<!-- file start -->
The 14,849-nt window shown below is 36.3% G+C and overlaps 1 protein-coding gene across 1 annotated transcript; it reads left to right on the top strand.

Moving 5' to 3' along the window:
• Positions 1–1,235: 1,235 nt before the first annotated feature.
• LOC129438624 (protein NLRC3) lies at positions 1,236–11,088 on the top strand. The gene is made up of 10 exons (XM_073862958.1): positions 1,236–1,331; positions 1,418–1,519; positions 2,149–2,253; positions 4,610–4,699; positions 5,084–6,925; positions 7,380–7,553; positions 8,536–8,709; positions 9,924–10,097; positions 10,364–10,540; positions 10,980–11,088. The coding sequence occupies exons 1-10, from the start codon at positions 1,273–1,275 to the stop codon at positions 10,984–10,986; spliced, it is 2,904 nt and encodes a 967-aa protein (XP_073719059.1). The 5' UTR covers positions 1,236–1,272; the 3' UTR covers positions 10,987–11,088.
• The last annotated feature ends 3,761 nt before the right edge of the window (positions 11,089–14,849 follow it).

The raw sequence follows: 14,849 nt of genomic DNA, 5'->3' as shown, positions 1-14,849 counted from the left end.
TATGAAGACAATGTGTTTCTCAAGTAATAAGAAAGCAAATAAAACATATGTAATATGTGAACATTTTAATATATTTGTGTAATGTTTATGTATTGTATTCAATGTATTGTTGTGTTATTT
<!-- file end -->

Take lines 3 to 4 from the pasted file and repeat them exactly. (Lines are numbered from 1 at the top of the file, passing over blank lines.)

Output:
• Positions 1–1,235: 1,235 nt before the first annotated feature.
• LOC129438624 (protein NLRC3) lies at positions 1,236–11,088 on the top strand. The gene is made up of 10 exons (XM_073862958.1): positions 1,236–1,331; positions 1,418–1,519; positions 2,149–2,253; positions 4,610–4,699; positions 5,084–6,925; positions 7,380–7,553; positions 8,536–8,709; positions 9,924–10,097; positions 10,364–10,540; positions 10,980–11,088. The coding sequence occupies exons 1-10, from the start codon at positions 1,273–1,275 to the stop codon at positions 10,984–10,986; spliced, it is 2,904 nt and encodes a 967-aa protein (XP_073719059.1). The 5' UTR covers positions 1,236–1,272; the 3' UTR covers positions 10,987–11,088.